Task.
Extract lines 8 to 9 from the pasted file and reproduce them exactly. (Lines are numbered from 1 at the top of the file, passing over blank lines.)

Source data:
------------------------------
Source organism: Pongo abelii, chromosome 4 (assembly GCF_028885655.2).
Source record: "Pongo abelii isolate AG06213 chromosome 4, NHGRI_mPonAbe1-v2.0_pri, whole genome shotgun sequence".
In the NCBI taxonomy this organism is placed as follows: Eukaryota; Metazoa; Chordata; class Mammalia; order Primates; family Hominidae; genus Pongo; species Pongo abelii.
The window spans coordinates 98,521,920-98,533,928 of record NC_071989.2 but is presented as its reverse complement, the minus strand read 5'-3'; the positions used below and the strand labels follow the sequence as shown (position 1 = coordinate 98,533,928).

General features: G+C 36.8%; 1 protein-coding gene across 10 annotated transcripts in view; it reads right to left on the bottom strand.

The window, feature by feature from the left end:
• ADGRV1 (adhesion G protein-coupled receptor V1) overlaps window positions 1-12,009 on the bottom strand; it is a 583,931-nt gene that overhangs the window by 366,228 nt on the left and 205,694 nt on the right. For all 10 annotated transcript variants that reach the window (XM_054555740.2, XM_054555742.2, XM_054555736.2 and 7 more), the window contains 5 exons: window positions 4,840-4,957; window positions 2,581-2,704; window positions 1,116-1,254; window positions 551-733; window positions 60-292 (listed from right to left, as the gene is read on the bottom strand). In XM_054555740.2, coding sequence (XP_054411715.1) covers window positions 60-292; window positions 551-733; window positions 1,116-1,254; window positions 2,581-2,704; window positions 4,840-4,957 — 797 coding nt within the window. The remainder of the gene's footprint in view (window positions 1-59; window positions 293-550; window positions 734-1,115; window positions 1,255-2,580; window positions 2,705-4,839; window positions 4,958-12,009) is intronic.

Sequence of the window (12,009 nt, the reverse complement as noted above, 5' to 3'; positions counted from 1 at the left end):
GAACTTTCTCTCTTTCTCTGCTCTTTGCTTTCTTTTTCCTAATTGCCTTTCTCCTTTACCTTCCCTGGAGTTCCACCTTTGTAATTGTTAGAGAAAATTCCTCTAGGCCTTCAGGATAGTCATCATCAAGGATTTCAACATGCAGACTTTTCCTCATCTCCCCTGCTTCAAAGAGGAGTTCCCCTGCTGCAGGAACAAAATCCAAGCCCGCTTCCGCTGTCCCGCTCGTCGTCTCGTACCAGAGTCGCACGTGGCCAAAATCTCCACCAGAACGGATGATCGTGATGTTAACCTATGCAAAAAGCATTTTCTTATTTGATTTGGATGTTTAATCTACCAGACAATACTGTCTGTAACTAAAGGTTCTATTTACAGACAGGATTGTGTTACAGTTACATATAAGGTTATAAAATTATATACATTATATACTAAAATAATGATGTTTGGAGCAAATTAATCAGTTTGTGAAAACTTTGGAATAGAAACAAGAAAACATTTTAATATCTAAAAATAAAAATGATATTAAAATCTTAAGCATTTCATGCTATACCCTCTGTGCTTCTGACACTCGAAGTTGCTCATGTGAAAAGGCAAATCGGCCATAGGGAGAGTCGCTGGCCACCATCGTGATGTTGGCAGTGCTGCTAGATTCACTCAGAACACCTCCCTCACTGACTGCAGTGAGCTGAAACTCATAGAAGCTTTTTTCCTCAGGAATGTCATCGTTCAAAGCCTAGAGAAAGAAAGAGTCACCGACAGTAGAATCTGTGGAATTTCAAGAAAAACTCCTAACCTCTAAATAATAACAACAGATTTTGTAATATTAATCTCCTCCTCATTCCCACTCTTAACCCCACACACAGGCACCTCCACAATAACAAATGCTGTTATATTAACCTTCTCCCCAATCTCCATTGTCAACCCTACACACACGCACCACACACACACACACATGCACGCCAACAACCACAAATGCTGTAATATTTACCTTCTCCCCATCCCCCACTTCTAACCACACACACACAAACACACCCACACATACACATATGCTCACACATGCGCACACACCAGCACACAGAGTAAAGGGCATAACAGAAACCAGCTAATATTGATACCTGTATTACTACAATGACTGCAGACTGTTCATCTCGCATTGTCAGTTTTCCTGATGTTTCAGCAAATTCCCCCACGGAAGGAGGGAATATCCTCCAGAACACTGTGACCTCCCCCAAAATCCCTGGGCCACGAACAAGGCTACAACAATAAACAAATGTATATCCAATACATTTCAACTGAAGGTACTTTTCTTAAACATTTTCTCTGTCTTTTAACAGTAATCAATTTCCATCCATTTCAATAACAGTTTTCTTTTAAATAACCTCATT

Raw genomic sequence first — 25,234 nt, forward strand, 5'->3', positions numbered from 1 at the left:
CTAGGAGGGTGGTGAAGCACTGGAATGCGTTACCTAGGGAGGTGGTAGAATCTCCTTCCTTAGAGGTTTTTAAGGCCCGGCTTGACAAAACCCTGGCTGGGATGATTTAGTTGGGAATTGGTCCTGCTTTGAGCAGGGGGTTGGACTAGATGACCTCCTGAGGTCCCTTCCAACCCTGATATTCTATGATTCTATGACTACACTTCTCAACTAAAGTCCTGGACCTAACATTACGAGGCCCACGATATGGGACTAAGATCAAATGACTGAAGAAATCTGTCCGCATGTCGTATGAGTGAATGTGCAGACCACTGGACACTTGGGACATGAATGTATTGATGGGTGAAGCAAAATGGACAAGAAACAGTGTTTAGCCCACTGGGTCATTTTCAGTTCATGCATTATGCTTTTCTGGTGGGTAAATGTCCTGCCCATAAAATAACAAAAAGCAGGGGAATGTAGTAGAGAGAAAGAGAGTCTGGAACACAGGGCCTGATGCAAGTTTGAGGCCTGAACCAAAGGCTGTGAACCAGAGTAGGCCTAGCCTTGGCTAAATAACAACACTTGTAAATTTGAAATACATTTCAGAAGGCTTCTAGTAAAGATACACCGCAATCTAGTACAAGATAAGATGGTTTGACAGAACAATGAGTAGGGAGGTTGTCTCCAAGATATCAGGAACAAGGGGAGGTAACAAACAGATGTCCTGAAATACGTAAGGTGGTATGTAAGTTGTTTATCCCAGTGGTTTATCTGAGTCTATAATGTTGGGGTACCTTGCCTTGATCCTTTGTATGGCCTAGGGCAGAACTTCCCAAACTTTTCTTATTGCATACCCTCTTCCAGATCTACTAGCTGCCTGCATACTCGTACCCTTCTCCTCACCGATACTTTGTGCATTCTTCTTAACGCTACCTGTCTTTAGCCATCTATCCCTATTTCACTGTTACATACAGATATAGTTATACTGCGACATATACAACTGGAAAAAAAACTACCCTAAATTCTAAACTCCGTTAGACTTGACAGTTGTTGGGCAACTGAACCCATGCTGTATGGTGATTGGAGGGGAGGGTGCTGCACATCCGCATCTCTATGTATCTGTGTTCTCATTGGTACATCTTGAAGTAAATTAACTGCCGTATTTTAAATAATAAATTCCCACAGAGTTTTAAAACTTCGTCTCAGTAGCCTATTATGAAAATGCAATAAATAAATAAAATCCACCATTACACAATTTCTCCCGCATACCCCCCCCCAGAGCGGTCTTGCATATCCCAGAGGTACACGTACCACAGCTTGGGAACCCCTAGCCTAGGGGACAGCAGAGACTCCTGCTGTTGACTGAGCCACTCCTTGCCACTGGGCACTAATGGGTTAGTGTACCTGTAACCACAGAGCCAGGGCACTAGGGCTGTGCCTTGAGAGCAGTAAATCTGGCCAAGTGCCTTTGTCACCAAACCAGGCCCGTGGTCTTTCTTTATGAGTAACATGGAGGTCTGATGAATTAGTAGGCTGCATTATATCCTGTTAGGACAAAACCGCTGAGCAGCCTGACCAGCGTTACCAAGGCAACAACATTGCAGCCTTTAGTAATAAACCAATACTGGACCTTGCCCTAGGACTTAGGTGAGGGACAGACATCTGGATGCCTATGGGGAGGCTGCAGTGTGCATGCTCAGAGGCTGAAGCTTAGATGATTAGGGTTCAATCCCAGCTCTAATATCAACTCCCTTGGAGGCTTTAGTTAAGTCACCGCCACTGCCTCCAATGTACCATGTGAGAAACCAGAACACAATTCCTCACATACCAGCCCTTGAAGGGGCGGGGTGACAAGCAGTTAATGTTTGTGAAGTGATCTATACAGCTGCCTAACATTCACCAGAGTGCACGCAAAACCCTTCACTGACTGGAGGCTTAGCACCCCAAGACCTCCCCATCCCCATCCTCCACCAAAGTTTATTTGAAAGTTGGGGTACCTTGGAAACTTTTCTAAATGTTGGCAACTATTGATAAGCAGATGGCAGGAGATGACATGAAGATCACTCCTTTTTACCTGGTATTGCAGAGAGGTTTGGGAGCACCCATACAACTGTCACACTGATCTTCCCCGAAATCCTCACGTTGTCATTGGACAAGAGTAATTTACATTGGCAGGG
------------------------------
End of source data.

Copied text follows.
Sequence of the window (12,009 nt, the reverse complement as noted above, 5' to 3'; positions counted from 1 at the left end):
GAACTTTCTCTCTTTCTCTGCTCTTTGCTTTCTTTTTCCTAATTGCCTTTCTCCTTTACCTTCCCTGGAGTTCCACCTTTGTAATTGTTAGAGAAAATTCCTCTAGGCCTTCAGGATAGTCATCATCAAGGATTTCAACATGCAGACTTTTCCTCATCTCCCCTGCTTCAAAGAGGAGTTCCCCTGCTGCAGGAACAAAATCCAAGCCCGCTTCCGCTGTCCCGCTCGTCGTCTCGTACCAGAGTCGCACGTGGCCAAAATCTCCACCAGAACGGATGATCGTGATGTTAACCTATGCAAAAAGCATTTTCTTATTTGATTTGGATGTTTAATCTACCAGACAATACTGTCTGTAACTAAAGGTTCTATTTACAGACAGGATTGTGTTACAGTTACATATAAGGTTATAAAATTATATACATTATATACTAAAATAATGATGTTTGGAGCAAATTAATCAGTTTGTGAAAACTTTGGAATAGAAACAAGAAAACATTTTAATATCTAAAAATAAAAATGATATTAAAATCTTAAGCATTTCATGCTATACCCTCTGTGCTTCTGACACTCGAAGTTGCTCATGTGAAAAGGCAAATCGGCCATAGGGAGAGTCGCTGGCCACCATCGTGATGTTGGCAGTGCTGCTAGATTCACTCAGAACACCTCCCTCACTGACTGCAGTGAGCTGAAACTCATAGAAGCTTTTTTCCTCAGGAATGTCATCGTTCAAAGCCTAGAGAAAGAAAGAGTCACCGACAGTAGAATCTGTGGAATTTCAAGAAAAACTCCTAACCTCTAAATAATAACAACAGATTTTGTAATATTAATCTCCTCCTCATTCCCACTCTTAACCCCACACACAGGCACCTCCACAATAACAAATGCTGTTATATTAACCTTCTCCCCAATCTCCATTGTCAACCCTACACACACGCACCACACACACACACACATGCACGCCAACAACCACAAATGCTGTAATATTTACCTTCTCCCCATCCCCCACTTCTAACCACACACACACAAACACACCCACACATACACATATGCTCACACATGCGCACACACCAGCACACAGAGTAAAGGGCATAACAGAAACCAGCTAATATTGATACCTGTATTACTACAATGACTGCAGACTGTTCATCTCGCATTGTCAGTTTTCCTGATGTTTCAGCAAATTCCCCCACGGAAGGAGGGAATATCCTCCAGAACACTGTGACCTCCCCCAAAATCCCTGGGCCACGAACAAGGCTACAACAATAAACAAATGTATATCCAATACATTTCAACTGAAGGTACTTTTCTTAAACATTTTCTCTGTCTTTTAACAGTAATCAATTTCCATCCATTTCAATAACAGTTTTCTTTTAAATAACCTCATT